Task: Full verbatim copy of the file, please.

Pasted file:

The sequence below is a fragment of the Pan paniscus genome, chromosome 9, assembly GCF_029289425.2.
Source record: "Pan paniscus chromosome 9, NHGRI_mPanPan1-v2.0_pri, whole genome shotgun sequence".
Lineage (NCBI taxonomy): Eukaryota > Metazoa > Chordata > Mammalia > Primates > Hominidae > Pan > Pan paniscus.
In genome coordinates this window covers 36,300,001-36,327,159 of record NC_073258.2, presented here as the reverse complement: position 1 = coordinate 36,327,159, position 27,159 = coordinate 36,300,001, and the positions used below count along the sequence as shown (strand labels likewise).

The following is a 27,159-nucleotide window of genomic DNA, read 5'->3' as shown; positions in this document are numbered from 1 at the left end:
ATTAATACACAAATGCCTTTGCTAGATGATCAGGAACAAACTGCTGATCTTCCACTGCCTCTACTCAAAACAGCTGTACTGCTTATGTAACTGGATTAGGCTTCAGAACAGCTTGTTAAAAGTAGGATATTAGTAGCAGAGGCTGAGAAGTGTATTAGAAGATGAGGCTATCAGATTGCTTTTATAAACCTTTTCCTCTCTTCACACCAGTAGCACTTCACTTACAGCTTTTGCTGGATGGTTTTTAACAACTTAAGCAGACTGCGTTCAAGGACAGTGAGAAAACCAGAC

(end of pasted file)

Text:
The sequence below is a fragment of the Pan paniscus genome, chromosome 9, assembly GCF_029289425.2.
Source record: "Pan paniscus chromosome 9, NHGRI_mPanPan1-v2.0_pri, whole genome shotgun sequence".
Lineage (NCBI taxonomy): Eukaryota > Metazoa > Chordata > Mammalia > Primates > Hominidae > Pan > Pan paniscus.
In genome coordinates this window covers 36,300,001-36,327,159 of record NC_073258.2, presented here as the reverse complement: position 1 = coordinate 36,327,159, position 27,159 = coordinate 36,300,001, and the positions used below count along the sequence as shown (strand labels likewise).

The following is a 27,159-nucleotide window of genomic DNA, read 5'->3' as shown; positions in this document are numbered from 1 at the left end:
ATTAATACACAAATGCCTTTGCTAGATGATCAGGAACAAACTGCTGATCTTCCACTGCCTCTACTCAAAACAGCTGTACTGCTTATGTAACTGGATTAGGCTTCAGAACAGCTTGTTAAAAGTAGGATATTAGTAGCAGAGGCTGAGAAGTGTATTAGAAGATGAGGCTATCAGATTGCTTTTATAAACCTTTTCCTCTCTTCACACCAGTAGCACTTCACTTACAGCTTTTGCTGGATGGTTTTTAACAACTTAAGCAGACTGCGTTCAAGGACAGTGAGAAAACCAGAC